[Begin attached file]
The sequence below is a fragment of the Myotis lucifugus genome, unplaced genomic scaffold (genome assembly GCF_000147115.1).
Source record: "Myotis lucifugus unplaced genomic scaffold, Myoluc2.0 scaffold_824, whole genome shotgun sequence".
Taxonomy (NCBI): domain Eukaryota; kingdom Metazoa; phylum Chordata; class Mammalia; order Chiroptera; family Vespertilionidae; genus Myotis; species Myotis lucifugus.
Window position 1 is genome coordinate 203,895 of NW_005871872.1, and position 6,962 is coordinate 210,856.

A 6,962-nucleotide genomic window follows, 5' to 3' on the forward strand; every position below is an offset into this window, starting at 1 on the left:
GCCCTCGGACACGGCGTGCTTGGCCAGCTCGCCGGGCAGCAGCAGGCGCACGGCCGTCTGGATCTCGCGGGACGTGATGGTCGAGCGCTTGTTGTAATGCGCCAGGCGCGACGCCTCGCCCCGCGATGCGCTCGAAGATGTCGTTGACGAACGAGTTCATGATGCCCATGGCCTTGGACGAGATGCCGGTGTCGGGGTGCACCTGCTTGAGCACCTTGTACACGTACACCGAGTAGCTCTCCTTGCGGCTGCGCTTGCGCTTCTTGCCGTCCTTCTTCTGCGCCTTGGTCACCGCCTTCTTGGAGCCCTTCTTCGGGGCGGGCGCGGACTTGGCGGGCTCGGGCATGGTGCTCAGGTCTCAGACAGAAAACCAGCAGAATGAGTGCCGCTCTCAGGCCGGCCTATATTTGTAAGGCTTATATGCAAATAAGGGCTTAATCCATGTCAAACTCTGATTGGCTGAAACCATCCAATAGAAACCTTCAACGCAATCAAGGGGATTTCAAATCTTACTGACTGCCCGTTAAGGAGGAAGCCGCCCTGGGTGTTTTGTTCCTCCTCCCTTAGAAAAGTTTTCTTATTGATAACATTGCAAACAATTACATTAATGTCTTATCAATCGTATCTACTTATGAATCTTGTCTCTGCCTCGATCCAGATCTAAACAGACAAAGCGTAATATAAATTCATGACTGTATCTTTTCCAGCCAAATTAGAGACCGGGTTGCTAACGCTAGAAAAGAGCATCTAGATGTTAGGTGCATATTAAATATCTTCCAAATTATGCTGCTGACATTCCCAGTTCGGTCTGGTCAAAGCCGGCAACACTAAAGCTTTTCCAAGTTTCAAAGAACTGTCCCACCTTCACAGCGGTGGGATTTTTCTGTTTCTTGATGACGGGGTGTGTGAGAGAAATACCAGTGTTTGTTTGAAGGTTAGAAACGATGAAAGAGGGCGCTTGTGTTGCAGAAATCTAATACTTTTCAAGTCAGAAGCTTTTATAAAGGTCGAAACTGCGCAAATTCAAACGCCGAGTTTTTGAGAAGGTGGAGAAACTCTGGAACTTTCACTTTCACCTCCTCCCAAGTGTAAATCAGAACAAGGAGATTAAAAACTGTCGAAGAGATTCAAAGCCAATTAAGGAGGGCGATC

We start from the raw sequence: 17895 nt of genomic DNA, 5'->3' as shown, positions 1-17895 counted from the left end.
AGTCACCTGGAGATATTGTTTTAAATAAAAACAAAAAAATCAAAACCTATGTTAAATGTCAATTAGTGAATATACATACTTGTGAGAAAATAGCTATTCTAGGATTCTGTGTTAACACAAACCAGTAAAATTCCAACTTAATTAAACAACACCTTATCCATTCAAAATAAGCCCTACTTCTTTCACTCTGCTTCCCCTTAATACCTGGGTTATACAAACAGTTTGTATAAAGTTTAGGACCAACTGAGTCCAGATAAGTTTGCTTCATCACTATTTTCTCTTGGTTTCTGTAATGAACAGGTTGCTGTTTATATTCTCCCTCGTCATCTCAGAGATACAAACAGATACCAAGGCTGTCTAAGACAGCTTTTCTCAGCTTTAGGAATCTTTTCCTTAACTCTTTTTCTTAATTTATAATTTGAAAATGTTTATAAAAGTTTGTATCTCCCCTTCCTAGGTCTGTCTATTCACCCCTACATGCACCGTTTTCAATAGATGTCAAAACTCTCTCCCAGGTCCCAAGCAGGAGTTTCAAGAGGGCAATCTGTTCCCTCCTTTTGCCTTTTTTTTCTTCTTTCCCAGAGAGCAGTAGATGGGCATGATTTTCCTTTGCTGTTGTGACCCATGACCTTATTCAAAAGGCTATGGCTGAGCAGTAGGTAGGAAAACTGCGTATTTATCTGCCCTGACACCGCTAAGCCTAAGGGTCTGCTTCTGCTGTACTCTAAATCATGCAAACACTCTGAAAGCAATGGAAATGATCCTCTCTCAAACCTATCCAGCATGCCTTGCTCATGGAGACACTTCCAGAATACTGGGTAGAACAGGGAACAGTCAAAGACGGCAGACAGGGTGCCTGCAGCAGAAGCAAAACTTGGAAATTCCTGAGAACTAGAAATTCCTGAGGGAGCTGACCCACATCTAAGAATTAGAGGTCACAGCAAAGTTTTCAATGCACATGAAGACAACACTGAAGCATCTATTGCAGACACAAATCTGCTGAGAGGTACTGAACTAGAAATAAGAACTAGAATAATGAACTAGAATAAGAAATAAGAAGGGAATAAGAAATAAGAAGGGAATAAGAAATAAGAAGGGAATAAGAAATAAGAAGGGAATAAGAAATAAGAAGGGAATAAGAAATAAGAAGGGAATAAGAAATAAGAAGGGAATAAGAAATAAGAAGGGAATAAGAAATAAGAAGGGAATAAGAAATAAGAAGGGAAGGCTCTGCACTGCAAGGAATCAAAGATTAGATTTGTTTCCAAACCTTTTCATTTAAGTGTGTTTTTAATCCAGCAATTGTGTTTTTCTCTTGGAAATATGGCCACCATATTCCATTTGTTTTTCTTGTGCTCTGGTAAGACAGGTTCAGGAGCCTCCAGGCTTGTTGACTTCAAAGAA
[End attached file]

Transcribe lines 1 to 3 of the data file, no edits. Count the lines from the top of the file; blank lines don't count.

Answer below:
The sequence below is a fragment of the Myotis lucifugus genome, unplaced genomic scaffold (genome assembly GCF_000147115.1).
Source record: "Myotis lucifugus unplaced genomic scaffold, Myoluc2.0 scaffold_824, whole genome shotgun sequence".
Taxonomy (NCBI): domain Eukaryota; kingdom Metazoa; phylum Chordata; class Mammalia; order Chiroptera; family Vespertilionidae; genus Myotis; species Myotis lucifugus.